Rant & Rave

written and directed by Chong Tze Chien
The Finger Players
Esplanade: Dedicated to You
Esplanade Theatre Studio, Singapore

They say one of the aims of theatre is to reflect the state of the nation and this superb retrospective shows us, in just sixty minutes, how the Singapore Theatre Story is but the child of our much feted Singapore Story. Director and playwright Chong Tze Chien has put together one of the most articulate snapshots of local theatre history yet, drawing from commentary by academics, practitioners, government officials and the media to give us a real sense of where we came from and how the issues facing our theatre scene over the past few decades have been, in many respects, the issues we faced as a country.

Chong organizes the performance around three central debates. We are confronted with Singapore theatre's identity politics as it slowly shook off its colonial roots and began to embrace a unique Singaporean idiom. There is the perennial debate between the citizen and the state, fought out in the battle between censorship and artistic expression. Finally, the spotlight shifts to the voice of the people by examining the role of the media as commentators on the theatre landscape. It was particularly sobering to be reminded that in all these years, we've never really built up a strong critical voice in the arts community and people have moved in and out, lacking that history and cultural background to be able to assess the development of the scene.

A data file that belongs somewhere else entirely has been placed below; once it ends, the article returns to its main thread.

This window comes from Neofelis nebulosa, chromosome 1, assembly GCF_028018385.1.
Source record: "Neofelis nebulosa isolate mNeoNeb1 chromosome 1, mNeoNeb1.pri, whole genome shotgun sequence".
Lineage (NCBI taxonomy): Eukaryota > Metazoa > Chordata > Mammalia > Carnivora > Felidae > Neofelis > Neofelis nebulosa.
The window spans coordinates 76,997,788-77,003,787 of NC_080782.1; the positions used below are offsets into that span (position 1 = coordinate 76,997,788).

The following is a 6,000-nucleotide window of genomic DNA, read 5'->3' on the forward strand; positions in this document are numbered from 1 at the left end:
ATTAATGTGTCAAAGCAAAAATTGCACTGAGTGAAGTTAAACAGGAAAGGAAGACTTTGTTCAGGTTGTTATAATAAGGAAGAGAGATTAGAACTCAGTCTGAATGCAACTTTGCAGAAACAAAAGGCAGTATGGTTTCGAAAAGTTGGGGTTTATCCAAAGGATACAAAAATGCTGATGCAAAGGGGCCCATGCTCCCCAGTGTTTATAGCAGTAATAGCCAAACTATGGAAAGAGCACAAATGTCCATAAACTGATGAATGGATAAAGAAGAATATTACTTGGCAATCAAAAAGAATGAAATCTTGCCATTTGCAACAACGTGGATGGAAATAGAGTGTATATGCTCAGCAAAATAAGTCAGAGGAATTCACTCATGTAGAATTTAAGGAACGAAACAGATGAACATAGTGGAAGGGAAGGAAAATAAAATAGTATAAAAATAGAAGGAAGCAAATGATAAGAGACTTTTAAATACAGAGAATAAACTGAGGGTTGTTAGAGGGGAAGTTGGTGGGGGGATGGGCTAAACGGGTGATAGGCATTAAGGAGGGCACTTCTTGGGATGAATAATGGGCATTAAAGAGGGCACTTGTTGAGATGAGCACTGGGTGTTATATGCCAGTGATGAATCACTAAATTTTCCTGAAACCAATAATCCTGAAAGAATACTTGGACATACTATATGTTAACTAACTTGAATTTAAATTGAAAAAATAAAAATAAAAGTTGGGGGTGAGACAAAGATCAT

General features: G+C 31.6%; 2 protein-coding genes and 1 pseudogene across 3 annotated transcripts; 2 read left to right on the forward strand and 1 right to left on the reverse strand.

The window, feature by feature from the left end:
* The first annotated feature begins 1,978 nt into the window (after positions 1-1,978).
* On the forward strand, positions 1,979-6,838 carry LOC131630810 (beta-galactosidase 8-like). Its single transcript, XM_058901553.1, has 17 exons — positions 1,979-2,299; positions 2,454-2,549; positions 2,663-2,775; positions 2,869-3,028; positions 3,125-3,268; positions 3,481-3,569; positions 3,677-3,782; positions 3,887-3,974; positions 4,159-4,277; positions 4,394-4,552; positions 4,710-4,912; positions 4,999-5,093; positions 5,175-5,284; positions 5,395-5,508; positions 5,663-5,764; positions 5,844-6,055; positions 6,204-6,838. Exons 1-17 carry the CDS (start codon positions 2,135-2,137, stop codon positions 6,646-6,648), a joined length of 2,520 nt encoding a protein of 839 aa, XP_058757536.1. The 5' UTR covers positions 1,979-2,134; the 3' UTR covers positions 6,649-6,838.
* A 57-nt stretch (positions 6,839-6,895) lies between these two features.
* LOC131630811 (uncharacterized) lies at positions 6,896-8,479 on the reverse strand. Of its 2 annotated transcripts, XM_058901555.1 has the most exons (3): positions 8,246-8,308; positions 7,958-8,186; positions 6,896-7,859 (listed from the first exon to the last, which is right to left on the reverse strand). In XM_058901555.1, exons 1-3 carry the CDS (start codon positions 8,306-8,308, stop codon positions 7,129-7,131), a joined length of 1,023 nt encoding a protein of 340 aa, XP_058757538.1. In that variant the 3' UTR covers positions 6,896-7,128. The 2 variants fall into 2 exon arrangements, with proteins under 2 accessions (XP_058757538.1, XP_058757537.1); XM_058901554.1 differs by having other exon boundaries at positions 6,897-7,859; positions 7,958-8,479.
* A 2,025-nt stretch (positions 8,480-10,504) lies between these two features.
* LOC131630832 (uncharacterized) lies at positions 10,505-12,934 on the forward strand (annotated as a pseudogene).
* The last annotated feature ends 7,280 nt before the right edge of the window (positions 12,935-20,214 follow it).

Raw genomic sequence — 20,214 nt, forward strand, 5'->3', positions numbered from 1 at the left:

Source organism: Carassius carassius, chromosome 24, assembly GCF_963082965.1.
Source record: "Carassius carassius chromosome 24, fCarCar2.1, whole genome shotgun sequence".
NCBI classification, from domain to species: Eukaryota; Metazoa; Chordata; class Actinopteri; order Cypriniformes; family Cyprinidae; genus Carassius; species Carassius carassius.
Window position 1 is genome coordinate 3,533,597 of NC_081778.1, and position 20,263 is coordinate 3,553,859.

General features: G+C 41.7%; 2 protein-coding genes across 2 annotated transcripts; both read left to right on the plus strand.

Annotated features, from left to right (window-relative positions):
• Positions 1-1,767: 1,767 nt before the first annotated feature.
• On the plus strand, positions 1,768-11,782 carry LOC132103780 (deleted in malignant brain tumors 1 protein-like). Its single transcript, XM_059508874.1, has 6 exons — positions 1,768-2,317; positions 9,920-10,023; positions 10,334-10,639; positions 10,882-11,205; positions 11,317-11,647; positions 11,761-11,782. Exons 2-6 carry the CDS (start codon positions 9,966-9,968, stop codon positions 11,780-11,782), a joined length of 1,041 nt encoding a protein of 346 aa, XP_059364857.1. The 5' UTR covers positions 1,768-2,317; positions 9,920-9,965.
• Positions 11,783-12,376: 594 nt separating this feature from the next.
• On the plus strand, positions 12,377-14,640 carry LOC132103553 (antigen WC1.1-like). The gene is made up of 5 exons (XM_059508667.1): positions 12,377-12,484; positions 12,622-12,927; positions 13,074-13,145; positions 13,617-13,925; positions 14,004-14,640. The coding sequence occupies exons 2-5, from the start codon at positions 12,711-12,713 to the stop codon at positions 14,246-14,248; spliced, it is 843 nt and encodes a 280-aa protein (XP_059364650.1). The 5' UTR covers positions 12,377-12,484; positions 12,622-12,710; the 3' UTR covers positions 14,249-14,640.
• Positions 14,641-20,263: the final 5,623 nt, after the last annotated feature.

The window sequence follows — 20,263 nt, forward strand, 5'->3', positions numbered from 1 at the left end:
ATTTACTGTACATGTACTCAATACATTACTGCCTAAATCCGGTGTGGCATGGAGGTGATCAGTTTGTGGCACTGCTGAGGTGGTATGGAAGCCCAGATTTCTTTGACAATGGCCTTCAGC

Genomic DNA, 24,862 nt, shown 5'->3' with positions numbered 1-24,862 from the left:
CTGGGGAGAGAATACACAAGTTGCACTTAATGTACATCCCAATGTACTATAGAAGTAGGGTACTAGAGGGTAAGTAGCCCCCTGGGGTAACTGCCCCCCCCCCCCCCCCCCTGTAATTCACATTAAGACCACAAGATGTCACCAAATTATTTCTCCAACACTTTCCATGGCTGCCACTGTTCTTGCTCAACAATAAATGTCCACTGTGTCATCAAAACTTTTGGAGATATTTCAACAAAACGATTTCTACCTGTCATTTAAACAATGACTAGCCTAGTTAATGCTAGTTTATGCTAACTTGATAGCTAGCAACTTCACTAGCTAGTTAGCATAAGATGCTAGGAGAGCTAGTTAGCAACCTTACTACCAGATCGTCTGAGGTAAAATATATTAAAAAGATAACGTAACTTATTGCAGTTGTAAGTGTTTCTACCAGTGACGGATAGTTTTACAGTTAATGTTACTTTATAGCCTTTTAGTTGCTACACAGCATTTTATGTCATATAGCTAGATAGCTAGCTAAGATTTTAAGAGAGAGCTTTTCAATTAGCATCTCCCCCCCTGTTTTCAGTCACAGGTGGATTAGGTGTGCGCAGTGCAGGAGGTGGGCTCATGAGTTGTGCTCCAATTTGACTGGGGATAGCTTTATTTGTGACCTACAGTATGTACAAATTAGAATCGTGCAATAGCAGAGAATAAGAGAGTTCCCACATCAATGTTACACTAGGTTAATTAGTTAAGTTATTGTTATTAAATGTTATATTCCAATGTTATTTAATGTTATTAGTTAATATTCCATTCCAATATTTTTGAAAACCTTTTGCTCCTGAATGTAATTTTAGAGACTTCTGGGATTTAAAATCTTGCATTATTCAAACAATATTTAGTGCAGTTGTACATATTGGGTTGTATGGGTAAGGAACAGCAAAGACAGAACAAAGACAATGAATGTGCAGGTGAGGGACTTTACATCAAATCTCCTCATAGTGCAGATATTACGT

If all this sounds like a boring history lecture, think again. Janice Koh and Siti Khalijah do a superb job in bringing the issues to life by taking on the guise of numerous characters. Through the use of a few simple props (a bag, a pair of glasses, a wig), they inhabit the roles of a wide assortment of theatre personalities and members of the arts community: from an earnest Alvin Tan permanently mopping his brow, to the erudite T. Sasitharan and the articulate and delicately poised Ong Keng Sen. The rapid-fire impersonations are brilliantly funny but at the same time, quietly absorbing. Carefully chosen anecdotes projected on the screen give us a sense of the conversations that have gone on over the years and one realizes that in terms of big issues, perhaps things haven't changed all that much: we're still not sure about the use of Singlish, we still gripe abut arts funding and the issue of censorship has never stopped rearing its ugly head. There's a veritable torrent of information thrown at the audience (it's impossible to read and digest every single quote) but everything is paced well and the length is just right to make us pause, reflect and learn.

As the sister production of two other Esplanade tenth anniversary commissions, National Broadway Company (a homage to Singapore musicals) and Casting Back (a revue on the role of actors), Rant & Rave ties the whole weekend together perfectly by looking back to the very roots of our theatre industry and illustrating the exhilarating journey we've been through, artists and audiences alike. There are not many opportunities these days for younger audiences to learn about our rich and varied theatre history and this production proves to be a true revelation. I only hope it gets revived or developed into a workshop or exhibition so more people would get the chance to see it.

The Crystalwords score: 8/10

*This review appears as a First Impression on The Flying Inkpot.


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